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Below Grade Waterproofing Tips & Tricks

Steve Thompson
September 2, 2022

There are various waterproofing solutions on the market, but choosing the right method for the right project is important. Choosing appropriate waterproofing products and a team of seasoned experts is crucial for successful results. Here are helpful below-grade waterproofing tips & tricks to protect your home or commercial building from water damage.

Definition of Below Grade Waterproofing

"Below grade" means below ground level. Regarding below-grade waterproofing treatment below ground level of a structure or building, it's crucial to hire an engineer to conduct testing for a geotechnical report. It's important to study the soil for harmful chemicals that can weaken waterproofing efforts. The goal of below-grade waterproofing is to prevent underground water from coming into contact with the building’s foundational structure. It includes waterproofing your basement and other below-grade areas.

The factors that affect the type of waterproofing solution you select should be based on the building, climate conditions, drainage system, and soil quality. Water is under pressure below the ground and tries to force its way through cracks in the foundation. The waterproofing membrane, which is a thin protective layer of coating to resist water penetration, must be strong enough to withstand this pressure.

The three main types of waterproofing solutions to consider are:

1. Positive side - This ideal solution is applied to the building's exterior and requires access to the outside face of the structure. It involves installing a membrane between the substrate and water or moisture.

2. Negative side - An alternative solution is to apply waterproofing to just inner surfaces, but the structure can still eventually crack, so it's not the best choice for durability.

3. Blind side - When property lines or space limitations are issues, this coating option is applied to the underside of structural slabs.

Exploring Below Grade Waterproofing Solutions

Before deciding on a below-grade waterproofing solution, you'll need to assess whether water or moisture is causing damage to your structure and if the solution calls for damp proofing or waterproofing.

Water dissolves in wood and facilitates the growth of microorganisms and contaminants harmful to human respiratory organs. If the combination of fungus and mold spreads, it can cause health problems and structural degradation. Neglect and poor maintenance of home or commercial building conditions are often the main reasons outdoor decks must be replaced instead of salvaged.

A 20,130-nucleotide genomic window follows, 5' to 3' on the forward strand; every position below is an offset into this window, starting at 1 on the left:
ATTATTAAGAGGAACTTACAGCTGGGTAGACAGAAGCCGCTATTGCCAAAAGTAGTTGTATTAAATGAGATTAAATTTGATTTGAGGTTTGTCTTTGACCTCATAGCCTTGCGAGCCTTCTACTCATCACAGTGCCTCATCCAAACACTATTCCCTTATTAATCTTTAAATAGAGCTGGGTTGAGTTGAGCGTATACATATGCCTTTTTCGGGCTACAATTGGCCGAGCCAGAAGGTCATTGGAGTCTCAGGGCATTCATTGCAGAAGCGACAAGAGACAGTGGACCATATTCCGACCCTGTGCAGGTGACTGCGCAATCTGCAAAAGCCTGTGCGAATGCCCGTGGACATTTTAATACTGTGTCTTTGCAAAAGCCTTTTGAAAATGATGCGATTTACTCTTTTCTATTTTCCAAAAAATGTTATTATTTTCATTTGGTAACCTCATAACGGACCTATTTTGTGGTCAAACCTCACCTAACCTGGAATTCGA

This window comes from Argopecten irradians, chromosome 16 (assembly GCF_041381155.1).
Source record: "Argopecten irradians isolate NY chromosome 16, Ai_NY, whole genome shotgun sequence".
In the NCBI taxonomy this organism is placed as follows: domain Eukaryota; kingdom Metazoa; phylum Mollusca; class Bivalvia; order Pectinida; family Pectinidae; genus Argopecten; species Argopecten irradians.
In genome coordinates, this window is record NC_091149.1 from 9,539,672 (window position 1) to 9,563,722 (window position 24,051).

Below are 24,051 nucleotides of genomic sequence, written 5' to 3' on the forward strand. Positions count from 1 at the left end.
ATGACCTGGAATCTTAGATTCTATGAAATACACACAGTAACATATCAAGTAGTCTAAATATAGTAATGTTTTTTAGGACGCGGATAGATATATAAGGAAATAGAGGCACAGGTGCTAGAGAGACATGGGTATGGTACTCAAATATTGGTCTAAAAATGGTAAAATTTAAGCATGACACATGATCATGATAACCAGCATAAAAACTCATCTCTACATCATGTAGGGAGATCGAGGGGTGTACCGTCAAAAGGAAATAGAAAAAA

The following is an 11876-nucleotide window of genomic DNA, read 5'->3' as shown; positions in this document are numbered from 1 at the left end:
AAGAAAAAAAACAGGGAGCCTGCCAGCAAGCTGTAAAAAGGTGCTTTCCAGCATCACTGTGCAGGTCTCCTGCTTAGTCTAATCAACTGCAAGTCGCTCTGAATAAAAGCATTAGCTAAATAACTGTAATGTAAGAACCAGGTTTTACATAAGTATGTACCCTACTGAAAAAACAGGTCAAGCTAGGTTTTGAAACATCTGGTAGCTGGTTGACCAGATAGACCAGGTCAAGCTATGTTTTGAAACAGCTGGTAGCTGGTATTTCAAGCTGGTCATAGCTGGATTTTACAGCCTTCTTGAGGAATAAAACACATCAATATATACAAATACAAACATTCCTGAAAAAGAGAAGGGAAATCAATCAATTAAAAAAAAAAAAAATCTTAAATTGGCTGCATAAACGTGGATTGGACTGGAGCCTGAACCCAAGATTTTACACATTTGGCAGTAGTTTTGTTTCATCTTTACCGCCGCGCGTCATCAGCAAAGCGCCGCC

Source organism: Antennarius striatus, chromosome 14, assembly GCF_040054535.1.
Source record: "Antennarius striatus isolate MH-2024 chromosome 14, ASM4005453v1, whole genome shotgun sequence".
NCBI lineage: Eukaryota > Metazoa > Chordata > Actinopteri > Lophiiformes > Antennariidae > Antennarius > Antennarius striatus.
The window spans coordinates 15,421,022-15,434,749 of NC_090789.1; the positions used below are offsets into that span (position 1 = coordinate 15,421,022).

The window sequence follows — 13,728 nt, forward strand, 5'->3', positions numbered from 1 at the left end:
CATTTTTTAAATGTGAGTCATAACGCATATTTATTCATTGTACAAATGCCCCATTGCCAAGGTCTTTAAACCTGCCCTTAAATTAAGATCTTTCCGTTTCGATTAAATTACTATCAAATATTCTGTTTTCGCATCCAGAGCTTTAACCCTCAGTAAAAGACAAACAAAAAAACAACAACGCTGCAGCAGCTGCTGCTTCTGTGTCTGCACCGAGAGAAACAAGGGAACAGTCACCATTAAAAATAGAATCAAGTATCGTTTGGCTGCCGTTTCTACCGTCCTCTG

Rising groundwater poses risks of damage to your structure, so you must check to see if the water table exceeds the waterproofing membrane level. If so, you'll need high-performance waterproofing in which the membrane connects to the structure with adhesive material. Mechanical bonding is not as protective against water.

Below-grade walls must be considered for below-grade waterproofing to avoid expensive repairs in the future. Hydrostatic pressure can build up, and the gravitational pull of water forces moisture into air pockets within the structure. This water pressure can severely crack the foundation, leading to subterranean parking and basement flooding. Part of the problem is if the concrete of a below-grade wall dries unevenly, it can form tiny air tubes that trap water. This condition can create capillary action in which water carries salts and minerals through the concrete that weaken the structure.

An effective solution for below-grade waterproofing is Polyguard, which withstands harsh conditions. It's also a reliable solution for lightweight drainage and is designed to minimize hydrostatic pressure. Polyguard proved resilient for Houston Country Club's underground garage construction in 2011.


Use these below-grade waterproofing tips & tricks to protect your home or commercial building from water damage. Contact West Coast Deck Waterproofing experts for more information on the best ways to deal with and prevent below-grade water leaks.